Dunkirk Citadel

At first glance the citadel of Dunkirk in 1713 appeared to be a disorganised arrangement of bastions and half-bastions. However the final form of the citadel was in fact a product of its history, which began during the English occupation in 1660. The English engineer Bernard de Gomme was keen to exploit the area of ground on the west side of the harbour entrance. This area was difficult for a besieger to attack without first taking the town, and it was also important for protecting the harbour entrance.

The Spanish had built several small redoubts there, but the English decided to build a major work, calling it Fort Lyon (based on an earlier Spanish name for the area; Fort Leon). De Gomme's Fort Lyon was essentially an extension of the bastioned trace on the west side of the town, with two large bastions. The left flank of the left-hand bastion extended back to the harbour in order to create a self-contained fort. The English engineers made two good bastions, revetted in stone with false brays in the flanks. However, the main weakness of Fort Lyon was that it was partially flanked by one of the town's bastions, which rendered it useless if the enemy captured the town.

When the French took possession of Dunkirk in 1662 they carried on the work on the citadel, adding two small bastions facing over the harbour mouth and two bastions in the rear. However, the most serious defect, that the left bastion was flanked by a bastion outside the citadel, was not rectified. In the 1670s the French engineer Vauban remodelled the citadel. It was his solution to the poorly-flanked original design that led to the final form of the citadel. Rather than demolish the existing two English bastions, Vauban converted them into half-bastions. In front of them he added a hornwork, thus lengthening the overly short southern front of the citadel and simultaneously adding another layer to the northern defences.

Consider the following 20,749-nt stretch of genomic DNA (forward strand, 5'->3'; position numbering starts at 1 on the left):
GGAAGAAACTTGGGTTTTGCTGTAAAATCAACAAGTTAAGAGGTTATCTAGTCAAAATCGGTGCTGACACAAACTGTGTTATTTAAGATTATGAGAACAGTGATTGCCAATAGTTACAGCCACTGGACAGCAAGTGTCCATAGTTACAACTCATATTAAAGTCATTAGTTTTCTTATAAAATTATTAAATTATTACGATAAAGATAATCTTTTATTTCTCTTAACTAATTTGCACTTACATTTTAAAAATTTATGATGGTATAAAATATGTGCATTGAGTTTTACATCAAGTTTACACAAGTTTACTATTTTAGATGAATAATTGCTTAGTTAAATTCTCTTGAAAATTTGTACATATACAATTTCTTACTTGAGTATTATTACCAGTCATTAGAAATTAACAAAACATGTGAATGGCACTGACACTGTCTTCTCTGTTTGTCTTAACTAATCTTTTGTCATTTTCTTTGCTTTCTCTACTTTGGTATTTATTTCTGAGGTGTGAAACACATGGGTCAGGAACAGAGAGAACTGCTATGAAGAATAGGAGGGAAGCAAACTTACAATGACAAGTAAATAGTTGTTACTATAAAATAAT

The English bastions and the curtain joining them were left in place as an inner line of defence. A large cavalier was built on top, with additional cavaliers on each bastion. This resulted in a triple layer of firepower facing south, west and north from the citadel. It is testament to Vauban's skill as an engineer that he was able to turn the poorly flanked English bastions into the citadel's greatest strength.

The cavaliers, additional ramparts built on top of the main rampart to add more height, were one of the most striking features of the citadel. To the west, they gave the garrison a height advantage against an attacker using the sand dunes for cover. To the east they increased the firepower and visibility over the harbour and the town. The additional height would also have given the garrison a better view of what was happening out to sea.

The citadel had four demi-lunes; one facing towards the naval arsenal, one facing out to the west, one on the north side and one facing the harbour mouth. There were also small coastal batteries on either side of the harbour mouth to deter any hostile ship that had somehow managed to fight its way through the network of sea forts.

Inside the citadel there were barrack buildings, storehouses, powder magazines and the governor's quarters. The garrison of Dunkirk was large, but the space left between the English bastions and the harbour walls was small, so the French had little space to work with. As a result, the arrangement of the interior buildings was rather cramped.

The entrance to the citadel was via a wooden bridge over the ditch and gate in the wall facing the harbour. There was no gate in either the citadel or the naval arsenal's fortifications that faced west, towards France. Vauban considered this to be a serious deficiency. In the event of an attack a gate on this side of the fortress would make it much easier to slip reinforcements into the town before the besiegers cut it off. However despite Vauban's recommendations no gate was built and the citadel remained accessible only from the town.

Although it was never tested in war, the citadel of Dunkirk was undoubtedly a strong work and one of Vauban's finest achievements. It would have been extremely difficult to capture, even for an enemy who was in possession of the town and the naval arsenal.

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